The current PSD sets out ‘negative scope’ provisions that list a range of services that would be considered out of scope of payments regulation. Many of these followed pre-existing legal and commercial practice, while others simply draw a distinction between electronic and paper based payment products.
Three of these exemptions have been much used by new payment service providers, and all have been amended in some way by PSD2 in response to competing business and regulatory policy objectives.
(i) The first and much discussed is the limited network exemption; a demarcation of three circumstances where payments regulation is disproportionate. It exempts from the PSD (and EMD2) payment schemes that are limited by geography, limited by the number of merchants participating or by the range of goods and services for which payments are made. This is a key exemption that exempts staff canteens, book tokens as well as many gift card products. Regulators have however struggled with the interpretation of ‘limited’, and continue to do so. In an effort to contain the size of such schemes PSD2 has introduced ‘very limited’ to one limb and qualified issuers as ‘professional’ in another. More significantly however, notification is now required if the turnover associated with exempt schemes exceed EUR 1m. This is likely to increase regulators’ workload significantly, without necessarily increasing clarity or pan European consistency. A new limb provides products with a specific tax or social purpose such as ‘luncheon vouchers’ with exemption now and these are also free from notification obligations.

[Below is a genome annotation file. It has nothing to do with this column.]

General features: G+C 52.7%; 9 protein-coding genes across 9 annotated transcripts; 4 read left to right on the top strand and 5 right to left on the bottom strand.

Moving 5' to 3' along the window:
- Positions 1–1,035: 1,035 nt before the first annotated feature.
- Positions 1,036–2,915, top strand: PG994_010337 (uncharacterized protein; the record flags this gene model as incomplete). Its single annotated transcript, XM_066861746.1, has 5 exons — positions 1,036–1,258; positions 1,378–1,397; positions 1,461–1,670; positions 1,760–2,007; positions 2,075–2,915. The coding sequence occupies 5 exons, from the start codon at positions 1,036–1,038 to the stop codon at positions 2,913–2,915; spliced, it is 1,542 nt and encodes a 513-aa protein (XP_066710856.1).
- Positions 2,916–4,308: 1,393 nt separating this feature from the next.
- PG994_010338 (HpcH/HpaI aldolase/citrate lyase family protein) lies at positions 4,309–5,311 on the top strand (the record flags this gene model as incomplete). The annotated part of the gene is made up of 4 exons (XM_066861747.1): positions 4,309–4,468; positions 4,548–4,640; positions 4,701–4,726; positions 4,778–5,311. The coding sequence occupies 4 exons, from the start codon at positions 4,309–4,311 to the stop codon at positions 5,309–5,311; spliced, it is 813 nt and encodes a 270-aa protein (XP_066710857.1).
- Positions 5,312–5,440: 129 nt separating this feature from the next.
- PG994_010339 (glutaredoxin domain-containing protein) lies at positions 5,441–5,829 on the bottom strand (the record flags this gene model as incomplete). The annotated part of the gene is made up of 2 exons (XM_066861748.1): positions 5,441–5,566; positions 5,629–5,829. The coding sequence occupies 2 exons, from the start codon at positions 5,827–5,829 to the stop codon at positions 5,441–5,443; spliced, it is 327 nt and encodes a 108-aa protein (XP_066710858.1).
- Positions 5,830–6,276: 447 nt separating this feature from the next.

(ii) The second exemption relates to commercial agents, and provides for some conditions to be fulfilled. The idea is that where a payment is undertaken to a party acting as commercial agent for another person, then the agent does not provide a payment service; they simply receive the payment on behalf of their principal as payee. This is an important exemption and has been relied upon by bill payment service providers for decades. It also precedes the PSD. Increasing use of this arrangement by e-commerce platforms has however prompted a change limiting its scope of application. PSD2 now prohibits such arrangements where the agent acts for both payer and payee. It is not clear however if the change achieves the intended purpose.
(iii) The third exemption, the ‘IT Operator’ exemption, widely used by mobile network operators to offer premium rate service payments has been relaxed in some ways and restricted in others. It now extends the scope of products that can be purchased under the exemption, from digital goods that are delivered to a device to the purchase of ‘tickets’ and also to charitable donations. Simultaneously however, it introduces transaction and cumulative turnover limits that apply to each subscriber.
The nature of the changes, their impact and interpretation will be another focus of discussion at next week’s EMA Conference.
The article “PSD2 Exemptions” was written by Dr Thaer Sabri, EMA CEO